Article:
Psychedelics and Women’s Health

More and more women are self-treating with psychedelics to relieve their symptoms.

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The bourgeoning interest surrounding the therapeutic use of psychedelic drugs to treat mental conditions is still a new field of exploration. It’s an ideal time for discussing the unique health and mental health needs of women and how psychedelics may be able to help. Sharp students of the finer points of psychedelic research may ask if the entourage effect is different in women than in men (and maybe pre- and postmenopausal, too). Keeping this focus will help prevent women from being neglected in psychedelic research.

Historically, the unique needs (and physiology) of women have been underrepresented, ignored, or purposely excluded from drug development and clinical trials.1,2 Also, few female scientists have been involved in drug research, including psychedelic research. Fortunately, it’s not too late to shift this paradigm as psychedelic research steams ahead.

Matthew Johnson, associate professor of psychiatry and behavioral sciences at Johns Hopkins says of his psychedelic research,3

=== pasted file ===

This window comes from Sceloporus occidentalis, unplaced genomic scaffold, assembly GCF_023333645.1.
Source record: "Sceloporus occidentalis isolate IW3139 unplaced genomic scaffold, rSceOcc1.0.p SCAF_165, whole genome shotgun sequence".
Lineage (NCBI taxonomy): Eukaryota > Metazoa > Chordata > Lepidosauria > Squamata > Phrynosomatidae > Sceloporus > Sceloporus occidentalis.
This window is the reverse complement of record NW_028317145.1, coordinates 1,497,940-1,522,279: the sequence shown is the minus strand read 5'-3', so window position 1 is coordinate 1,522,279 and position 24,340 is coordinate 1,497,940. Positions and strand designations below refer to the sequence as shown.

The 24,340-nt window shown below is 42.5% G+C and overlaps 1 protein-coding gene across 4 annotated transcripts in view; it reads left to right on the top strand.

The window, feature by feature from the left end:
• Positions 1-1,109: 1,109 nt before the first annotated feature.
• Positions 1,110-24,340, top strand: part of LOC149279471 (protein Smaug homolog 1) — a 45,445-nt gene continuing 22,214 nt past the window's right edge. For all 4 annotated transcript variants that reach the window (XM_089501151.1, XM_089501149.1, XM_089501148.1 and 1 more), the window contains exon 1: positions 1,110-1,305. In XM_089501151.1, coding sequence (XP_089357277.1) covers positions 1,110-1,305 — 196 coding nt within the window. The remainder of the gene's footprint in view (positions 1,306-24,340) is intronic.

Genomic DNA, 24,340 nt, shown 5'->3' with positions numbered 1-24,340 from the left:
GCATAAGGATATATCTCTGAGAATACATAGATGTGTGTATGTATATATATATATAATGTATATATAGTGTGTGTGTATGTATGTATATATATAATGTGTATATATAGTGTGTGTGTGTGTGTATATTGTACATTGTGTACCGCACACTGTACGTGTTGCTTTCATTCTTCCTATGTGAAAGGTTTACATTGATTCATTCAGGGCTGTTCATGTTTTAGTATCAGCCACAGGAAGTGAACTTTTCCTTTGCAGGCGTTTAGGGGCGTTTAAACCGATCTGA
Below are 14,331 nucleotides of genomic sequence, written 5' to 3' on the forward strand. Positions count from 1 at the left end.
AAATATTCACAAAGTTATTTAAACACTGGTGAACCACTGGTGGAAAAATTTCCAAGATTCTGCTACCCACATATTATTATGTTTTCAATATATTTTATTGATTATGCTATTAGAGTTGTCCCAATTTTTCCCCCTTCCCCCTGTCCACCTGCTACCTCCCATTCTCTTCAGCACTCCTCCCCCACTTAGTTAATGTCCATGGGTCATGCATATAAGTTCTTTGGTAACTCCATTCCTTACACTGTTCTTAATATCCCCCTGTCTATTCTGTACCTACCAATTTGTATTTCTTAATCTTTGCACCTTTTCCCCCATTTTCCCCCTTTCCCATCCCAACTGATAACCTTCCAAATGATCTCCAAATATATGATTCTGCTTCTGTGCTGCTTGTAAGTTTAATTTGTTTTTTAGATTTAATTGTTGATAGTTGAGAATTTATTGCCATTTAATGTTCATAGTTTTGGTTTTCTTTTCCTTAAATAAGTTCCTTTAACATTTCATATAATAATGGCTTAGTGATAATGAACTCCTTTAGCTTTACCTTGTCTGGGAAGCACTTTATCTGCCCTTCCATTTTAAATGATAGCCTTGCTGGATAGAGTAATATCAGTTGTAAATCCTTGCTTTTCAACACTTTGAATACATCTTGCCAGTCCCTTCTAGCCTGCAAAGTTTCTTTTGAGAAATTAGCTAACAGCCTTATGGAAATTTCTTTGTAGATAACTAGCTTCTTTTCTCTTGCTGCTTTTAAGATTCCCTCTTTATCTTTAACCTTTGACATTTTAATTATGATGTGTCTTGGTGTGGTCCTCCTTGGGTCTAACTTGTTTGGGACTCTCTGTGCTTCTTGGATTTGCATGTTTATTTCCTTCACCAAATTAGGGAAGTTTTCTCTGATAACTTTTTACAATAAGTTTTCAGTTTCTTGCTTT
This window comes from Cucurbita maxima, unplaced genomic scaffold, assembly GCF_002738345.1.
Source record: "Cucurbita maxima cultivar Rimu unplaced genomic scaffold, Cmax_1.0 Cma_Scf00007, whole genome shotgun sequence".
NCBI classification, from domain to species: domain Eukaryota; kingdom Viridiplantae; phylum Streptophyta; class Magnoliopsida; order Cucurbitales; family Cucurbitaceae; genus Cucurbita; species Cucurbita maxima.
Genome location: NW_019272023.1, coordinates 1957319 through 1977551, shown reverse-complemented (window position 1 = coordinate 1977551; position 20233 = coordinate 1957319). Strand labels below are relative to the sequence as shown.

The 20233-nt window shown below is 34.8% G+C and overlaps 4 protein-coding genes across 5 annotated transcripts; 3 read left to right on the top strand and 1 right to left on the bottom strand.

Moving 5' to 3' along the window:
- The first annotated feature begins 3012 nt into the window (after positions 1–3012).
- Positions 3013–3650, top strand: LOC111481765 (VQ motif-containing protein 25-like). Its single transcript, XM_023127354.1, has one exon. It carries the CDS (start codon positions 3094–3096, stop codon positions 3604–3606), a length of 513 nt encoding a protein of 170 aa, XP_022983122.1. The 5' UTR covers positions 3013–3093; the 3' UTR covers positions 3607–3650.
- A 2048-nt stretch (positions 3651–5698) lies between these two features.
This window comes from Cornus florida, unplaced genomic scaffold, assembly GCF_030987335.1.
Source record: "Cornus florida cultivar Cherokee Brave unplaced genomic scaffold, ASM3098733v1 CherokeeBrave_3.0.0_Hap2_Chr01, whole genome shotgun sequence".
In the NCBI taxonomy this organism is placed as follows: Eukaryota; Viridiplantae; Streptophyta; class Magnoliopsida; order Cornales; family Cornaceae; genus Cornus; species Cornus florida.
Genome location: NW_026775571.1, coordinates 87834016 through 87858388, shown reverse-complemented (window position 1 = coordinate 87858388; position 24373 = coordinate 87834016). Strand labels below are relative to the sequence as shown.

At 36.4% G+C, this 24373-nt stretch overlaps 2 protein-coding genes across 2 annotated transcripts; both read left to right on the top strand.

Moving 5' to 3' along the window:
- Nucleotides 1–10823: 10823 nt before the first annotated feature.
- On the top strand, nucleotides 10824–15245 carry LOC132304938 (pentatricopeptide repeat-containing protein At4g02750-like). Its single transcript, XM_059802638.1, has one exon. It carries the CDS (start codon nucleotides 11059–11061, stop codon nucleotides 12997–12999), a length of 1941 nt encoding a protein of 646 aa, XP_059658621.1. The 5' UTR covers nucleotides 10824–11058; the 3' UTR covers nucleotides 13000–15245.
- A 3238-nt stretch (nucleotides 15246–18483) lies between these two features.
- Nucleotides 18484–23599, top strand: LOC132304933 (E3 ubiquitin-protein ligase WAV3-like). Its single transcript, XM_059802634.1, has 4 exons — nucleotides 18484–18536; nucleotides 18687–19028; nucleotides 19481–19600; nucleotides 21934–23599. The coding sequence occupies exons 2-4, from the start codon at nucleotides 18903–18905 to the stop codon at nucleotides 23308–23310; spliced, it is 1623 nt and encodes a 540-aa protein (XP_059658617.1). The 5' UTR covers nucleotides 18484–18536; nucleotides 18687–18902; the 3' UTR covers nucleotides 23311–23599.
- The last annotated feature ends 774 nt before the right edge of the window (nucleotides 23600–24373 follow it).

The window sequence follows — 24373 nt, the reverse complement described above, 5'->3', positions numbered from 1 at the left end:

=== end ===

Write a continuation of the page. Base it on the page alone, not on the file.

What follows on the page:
We are seeing a demographic shift, particularly among women. We’ve had more females in our studies.

The Health Needs of Women

The mental health needs and everyday challenges of women are many, unique, and the statistics are somewhat frightening.

According to the American Psychiatric Association, every year, one in five women in the US has a mental health problem such as depression, post-traumatic stress disorder (PTSD), or an eating disorder.4 Depression is the most common mental health issue for women, and twice as many women experience depression in their lifetime than men. Also, women are twice as likely to experience anxiety and PTSD than men. Of people suffering from anorexia or bulimia, 85%-95% are women and women account for 65% of those with binge eating disorders.